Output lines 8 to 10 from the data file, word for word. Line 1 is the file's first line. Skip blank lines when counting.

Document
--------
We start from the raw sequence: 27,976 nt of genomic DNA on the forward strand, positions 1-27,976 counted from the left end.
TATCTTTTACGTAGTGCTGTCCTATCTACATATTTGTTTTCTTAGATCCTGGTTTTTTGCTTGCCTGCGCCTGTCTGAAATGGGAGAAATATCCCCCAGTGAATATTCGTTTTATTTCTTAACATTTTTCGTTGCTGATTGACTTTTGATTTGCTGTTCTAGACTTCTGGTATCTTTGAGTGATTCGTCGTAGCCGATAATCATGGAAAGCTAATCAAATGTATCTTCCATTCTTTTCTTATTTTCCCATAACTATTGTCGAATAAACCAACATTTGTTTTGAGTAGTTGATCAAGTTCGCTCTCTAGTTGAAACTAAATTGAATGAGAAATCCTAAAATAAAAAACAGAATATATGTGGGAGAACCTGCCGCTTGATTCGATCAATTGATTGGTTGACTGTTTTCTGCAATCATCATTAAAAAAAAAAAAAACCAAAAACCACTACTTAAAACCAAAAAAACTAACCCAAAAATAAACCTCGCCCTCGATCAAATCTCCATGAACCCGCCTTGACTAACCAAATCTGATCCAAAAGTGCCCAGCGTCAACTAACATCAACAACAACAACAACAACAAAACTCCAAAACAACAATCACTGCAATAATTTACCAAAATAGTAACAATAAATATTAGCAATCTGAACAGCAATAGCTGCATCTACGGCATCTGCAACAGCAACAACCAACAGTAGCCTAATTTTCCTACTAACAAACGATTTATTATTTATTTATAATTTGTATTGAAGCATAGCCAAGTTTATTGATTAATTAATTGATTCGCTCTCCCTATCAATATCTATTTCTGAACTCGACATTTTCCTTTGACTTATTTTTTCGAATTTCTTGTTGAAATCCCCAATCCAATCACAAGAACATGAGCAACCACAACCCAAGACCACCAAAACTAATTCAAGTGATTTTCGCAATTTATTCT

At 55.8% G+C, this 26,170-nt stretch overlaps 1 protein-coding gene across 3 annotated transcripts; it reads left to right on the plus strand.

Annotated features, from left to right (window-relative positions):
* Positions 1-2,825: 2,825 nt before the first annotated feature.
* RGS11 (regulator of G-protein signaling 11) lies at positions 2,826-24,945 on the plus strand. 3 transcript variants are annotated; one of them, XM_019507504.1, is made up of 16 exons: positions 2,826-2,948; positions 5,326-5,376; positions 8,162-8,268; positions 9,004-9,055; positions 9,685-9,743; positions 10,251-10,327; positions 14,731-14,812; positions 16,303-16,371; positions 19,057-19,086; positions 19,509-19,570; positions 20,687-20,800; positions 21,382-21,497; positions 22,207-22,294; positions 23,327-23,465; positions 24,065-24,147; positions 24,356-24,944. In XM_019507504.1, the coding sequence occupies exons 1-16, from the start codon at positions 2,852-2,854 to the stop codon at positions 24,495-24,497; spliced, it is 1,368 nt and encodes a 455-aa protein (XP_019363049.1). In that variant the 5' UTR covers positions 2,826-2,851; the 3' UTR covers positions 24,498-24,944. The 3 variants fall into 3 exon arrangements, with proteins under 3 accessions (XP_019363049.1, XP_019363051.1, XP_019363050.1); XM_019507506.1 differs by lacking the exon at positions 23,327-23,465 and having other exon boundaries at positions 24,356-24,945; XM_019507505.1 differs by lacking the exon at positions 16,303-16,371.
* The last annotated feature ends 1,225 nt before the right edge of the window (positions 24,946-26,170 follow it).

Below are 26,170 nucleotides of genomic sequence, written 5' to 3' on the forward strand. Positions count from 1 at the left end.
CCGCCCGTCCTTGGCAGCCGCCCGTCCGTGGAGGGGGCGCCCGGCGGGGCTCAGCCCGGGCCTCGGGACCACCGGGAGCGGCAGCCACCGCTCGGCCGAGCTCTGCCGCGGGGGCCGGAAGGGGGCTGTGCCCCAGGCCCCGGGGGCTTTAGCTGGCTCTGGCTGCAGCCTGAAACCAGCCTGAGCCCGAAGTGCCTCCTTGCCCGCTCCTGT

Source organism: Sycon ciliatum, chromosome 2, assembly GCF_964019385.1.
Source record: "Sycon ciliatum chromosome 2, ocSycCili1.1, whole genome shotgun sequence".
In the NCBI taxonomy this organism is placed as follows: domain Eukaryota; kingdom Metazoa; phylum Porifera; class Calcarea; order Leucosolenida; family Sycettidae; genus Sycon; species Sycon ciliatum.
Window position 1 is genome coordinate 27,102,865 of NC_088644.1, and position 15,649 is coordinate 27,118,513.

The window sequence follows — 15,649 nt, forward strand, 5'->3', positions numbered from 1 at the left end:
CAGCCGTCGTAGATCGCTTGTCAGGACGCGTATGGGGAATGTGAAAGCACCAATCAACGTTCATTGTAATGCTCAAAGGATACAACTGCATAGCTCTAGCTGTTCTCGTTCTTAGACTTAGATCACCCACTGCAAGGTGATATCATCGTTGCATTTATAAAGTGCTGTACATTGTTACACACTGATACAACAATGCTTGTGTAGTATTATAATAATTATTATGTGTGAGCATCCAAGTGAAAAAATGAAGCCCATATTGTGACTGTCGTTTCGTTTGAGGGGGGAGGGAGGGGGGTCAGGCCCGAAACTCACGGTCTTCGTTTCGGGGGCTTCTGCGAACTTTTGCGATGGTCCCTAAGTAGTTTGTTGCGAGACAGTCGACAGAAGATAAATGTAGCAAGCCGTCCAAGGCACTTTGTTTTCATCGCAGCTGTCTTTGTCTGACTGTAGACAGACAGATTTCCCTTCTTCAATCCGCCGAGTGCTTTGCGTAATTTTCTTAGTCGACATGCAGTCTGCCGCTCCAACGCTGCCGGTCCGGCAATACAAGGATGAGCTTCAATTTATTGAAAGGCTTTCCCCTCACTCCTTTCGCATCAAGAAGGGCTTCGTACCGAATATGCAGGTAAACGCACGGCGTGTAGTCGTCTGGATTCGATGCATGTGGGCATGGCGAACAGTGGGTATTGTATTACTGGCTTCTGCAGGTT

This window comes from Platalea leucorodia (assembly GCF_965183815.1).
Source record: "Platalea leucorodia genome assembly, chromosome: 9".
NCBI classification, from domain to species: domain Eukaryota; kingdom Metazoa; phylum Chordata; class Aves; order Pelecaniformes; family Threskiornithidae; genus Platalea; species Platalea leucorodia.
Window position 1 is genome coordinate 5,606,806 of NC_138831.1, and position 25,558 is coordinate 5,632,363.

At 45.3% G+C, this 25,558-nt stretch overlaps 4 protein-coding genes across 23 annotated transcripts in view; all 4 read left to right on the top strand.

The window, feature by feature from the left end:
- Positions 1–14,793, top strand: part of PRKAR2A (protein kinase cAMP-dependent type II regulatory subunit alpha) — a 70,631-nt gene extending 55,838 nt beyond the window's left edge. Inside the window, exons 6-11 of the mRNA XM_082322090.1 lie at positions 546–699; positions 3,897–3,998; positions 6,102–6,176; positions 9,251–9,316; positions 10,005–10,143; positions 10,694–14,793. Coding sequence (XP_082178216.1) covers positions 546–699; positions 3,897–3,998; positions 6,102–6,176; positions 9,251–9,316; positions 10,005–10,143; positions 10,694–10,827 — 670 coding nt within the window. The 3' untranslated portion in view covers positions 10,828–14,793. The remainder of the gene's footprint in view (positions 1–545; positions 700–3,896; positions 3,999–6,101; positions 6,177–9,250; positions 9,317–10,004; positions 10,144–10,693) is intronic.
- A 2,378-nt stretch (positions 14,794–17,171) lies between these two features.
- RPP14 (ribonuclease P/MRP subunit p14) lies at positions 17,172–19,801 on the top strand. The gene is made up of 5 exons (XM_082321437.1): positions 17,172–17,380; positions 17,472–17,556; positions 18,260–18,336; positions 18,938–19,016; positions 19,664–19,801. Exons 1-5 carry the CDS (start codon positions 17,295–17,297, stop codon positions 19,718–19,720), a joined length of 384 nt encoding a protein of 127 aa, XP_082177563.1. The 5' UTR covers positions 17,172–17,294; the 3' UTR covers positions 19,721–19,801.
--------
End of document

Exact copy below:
Below are 26,170 nucleotides of genomic sequence, written 5' to 3' on the forward strand. Positions count from 1 at the left end.
CCGCCCGTCCTTGGCAGCCGCCCGTCCGTGGAGGGGGCGCCCGGCGGGGCTCAGCCCGGGCCTCGGGACCACCGGGAGCGGCAGCCACCGCTCGGCCGAGCTCTGCCGCGGGGGCCGGAAGGGGGCTGTGCCCCAGGCCCCGGGGGCTTTAGCTGGCTCTGGCTGCAGCCTGAAACCAGCCTGAGCCCGAAGTGCCTCCTTGCCCGCTCCTGT

Source organism: Sycon ciliatum, chromosome 2, assembly GCF_964019385.1.